Thursday, June 19, 2008

Shelley Munro - Featured Author

From the moment I saw an article in the New Zealand Herald about sightings of a mystery black cat in Canterbury, South Island, I knew it would make a good story. I cut out the article and kept it for about three years while I wrote about other things such as talking dogs, aliens and military men. It wasn’t until I saw a human interest story on our local television about a small South Island town called Middlemarch that I recalled the cat article. Evidently, the town of Middlemarch had a severe shortage of females and to help the young farmers and other men in the area find partners, the town intended to organize a dance.

The two ideas blended inside my head and a story idea bloomed about a community of leopard shifters who lived in Middlemarch and suffered from a shortage of women of marriageable age.

The first book in the series, Scarlet Woman, was one of the most difficult stories I’ve ever written. It started life as a short story. My editor liked it but thought there was too much story for the length I’d written. She suggested that I lengthen it, which I did, although my characters kicked up a fuss. So did my muse. I’m pleased I persevered because it’s now one of my favorite stories.
This week I finished writing the seventh book in my Middlemarch Mates series. I’m not sure why I enjoy writing about feline shifters so much. Maybe it’s because my husband isn’t a cat fan and we have a dog instead. My cat of choice is the black leopard, although I have introduced a brother and sister in Stray Cat Strut who are lion shifters.

Here are a few leopard facts:

Leopards are the most widespread of all big cats.
They are also the most secretive.
They live in different habitats ranging from rocky country to savannah lands and forests.
Leopards are nocturnal and hunt at night.
They usually sleep all day in a tree.
Their spotted coat is excellent camouflage in the patchwork of light and shade in the forest.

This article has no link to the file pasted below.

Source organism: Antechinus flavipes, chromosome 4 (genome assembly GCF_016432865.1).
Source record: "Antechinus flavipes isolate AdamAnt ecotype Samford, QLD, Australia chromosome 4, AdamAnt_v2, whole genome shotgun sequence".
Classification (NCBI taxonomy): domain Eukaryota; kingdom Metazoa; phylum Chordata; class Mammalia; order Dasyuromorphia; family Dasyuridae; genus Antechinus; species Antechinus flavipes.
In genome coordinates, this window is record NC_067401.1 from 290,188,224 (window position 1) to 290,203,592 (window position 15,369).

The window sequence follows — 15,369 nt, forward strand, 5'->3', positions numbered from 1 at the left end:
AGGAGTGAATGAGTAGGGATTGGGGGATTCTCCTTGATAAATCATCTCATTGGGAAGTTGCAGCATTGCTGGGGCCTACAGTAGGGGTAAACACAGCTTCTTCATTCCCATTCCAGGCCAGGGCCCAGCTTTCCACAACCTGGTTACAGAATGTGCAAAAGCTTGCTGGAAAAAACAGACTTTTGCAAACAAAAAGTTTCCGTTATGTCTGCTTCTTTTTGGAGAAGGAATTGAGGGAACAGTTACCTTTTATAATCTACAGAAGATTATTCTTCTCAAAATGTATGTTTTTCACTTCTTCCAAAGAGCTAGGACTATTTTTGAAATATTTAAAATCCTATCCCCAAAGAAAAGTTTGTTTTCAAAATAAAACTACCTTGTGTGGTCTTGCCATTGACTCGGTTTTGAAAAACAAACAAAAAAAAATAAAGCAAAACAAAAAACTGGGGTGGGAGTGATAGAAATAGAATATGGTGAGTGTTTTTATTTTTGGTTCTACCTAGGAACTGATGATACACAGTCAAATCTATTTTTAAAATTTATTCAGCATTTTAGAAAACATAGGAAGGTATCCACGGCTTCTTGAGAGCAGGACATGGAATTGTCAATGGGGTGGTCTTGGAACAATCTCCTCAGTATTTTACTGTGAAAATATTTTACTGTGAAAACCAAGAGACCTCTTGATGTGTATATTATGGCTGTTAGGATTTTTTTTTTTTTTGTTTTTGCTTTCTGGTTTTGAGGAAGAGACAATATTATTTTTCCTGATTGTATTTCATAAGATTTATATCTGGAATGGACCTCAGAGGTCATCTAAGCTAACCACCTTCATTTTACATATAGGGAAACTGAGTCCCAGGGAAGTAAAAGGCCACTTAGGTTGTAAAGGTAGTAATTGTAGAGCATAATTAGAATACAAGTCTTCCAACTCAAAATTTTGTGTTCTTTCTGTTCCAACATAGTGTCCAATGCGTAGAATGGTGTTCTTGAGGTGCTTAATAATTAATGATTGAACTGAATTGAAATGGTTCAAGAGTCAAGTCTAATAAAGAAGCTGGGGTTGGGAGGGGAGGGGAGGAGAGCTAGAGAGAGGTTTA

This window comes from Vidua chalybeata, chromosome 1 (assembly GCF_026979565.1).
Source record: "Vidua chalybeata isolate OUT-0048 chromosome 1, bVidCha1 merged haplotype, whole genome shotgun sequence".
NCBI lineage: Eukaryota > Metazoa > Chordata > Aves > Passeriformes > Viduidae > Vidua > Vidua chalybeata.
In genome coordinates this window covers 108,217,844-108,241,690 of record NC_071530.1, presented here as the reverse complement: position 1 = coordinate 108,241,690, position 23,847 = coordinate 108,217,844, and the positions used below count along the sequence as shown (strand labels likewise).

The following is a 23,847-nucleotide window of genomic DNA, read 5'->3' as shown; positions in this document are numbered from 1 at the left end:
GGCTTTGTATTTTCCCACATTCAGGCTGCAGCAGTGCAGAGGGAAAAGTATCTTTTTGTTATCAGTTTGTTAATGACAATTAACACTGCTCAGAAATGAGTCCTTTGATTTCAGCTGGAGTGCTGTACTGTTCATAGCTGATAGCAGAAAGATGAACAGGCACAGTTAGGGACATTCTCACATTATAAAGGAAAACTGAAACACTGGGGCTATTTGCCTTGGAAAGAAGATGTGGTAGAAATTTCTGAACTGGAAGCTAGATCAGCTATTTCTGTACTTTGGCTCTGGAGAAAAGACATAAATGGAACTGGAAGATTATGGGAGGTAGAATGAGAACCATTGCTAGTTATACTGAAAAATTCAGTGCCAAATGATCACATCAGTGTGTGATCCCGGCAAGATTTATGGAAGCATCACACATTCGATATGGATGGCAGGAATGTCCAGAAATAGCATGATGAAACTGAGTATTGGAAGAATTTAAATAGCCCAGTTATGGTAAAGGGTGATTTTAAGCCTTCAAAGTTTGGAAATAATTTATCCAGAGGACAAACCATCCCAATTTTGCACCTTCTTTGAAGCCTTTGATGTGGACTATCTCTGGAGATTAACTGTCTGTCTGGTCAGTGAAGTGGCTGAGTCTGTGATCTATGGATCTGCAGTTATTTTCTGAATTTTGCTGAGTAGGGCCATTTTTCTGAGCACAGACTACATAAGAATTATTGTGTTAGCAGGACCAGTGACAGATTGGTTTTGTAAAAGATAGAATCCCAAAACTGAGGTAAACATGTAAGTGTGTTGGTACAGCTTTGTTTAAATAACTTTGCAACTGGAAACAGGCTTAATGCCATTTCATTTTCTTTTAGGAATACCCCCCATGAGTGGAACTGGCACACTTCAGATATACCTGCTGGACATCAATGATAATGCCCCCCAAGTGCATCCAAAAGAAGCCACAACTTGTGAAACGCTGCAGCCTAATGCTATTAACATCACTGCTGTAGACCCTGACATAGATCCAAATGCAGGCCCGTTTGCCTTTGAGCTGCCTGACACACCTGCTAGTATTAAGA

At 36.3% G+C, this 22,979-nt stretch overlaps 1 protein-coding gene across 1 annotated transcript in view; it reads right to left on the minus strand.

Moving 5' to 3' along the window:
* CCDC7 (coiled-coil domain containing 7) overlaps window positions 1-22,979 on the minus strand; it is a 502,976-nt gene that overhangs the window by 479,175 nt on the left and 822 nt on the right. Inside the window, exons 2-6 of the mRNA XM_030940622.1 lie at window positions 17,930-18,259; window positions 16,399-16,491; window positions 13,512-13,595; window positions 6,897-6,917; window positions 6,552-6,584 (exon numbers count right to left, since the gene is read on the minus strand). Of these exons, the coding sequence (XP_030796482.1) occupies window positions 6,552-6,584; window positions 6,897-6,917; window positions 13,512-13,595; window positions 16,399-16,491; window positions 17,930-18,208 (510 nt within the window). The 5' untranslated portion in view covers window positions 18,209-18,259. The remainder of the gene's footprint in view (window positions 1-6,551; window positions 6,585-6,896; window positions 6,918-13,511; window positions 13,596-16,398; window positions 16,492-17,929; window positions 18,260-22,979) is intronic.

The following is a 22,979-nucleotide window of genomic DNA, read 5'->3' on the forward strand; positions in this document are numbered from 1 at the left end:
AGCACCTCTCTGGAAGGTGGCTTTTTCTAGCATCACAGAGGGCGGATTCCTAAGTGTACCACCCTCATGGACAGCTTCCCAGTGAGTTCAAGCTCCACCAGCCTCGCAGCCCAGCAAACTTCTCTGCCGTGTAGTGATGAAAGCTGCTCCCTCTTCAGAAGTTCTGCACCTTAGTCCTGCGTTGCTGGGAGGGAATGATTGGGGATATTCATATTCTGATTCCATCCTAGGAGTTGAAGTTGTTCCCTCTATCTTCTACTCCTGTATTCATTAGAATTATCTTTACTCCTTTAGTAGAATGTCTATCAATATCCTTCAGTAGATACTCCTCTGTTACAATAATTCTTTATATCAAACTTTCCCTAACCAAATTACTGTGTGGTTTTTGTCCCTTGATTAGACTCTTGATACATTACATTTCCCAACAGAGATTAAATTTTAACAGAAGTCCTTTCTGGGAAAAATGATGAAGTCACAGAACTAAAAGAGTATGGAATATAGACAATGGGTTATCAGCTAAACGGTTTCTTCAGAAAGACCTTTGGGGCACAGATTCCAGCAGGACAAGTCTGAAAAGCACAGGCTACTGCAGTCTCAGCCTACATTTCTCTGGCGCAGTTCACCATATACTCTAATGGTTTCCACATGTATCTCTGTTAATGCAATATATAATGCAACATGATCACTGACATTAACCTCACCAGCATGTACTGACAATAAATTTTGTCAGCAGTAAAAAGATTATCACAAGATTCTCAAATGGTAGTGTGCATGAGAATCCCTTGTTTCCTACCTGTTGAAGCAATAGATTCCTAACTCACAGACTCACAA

A leopard’s spots are actually small rosettes.
Leopards are loners and only come together to mate.
The mother brings up the cubs until they can fend for themselves.
They are built for bursts of speed and for climbing trees.
They have strong jaws, chests and front legs and can move an animal as big as themselves.
Leopards like to ambush their prey, waiting in a tree for an animal to walk underneath.
Leopards drag their meals up into trees to keep it safe.
Black leopards are often called panthers. They are the same species, but their spots are hidden. They are more common in Asia.

In my Middlemarch series, I’ve taken some of the above facts to use in my stories and also given my own personal twist. Middlemarch leopards mate for life and they are a close knit community. They’re alpha characters but are putty in the hands of the right woman. The first three stories are currently available from Ellora’s Cave with the fourth story, Assassin due out on 6 August.

Cat and Mouse, the fifth story is due out in October 2008. To read excerpts, visit my website at and to learn about the real town of Middlemarch, where the dance takes place on a yearly basis because the first was so successful go here.


Shelley Munro said...

Hi Tracey! Thanks for having me over to visit. :)

Tracey H. Kitts said...

Thanks for being here, Shelley:)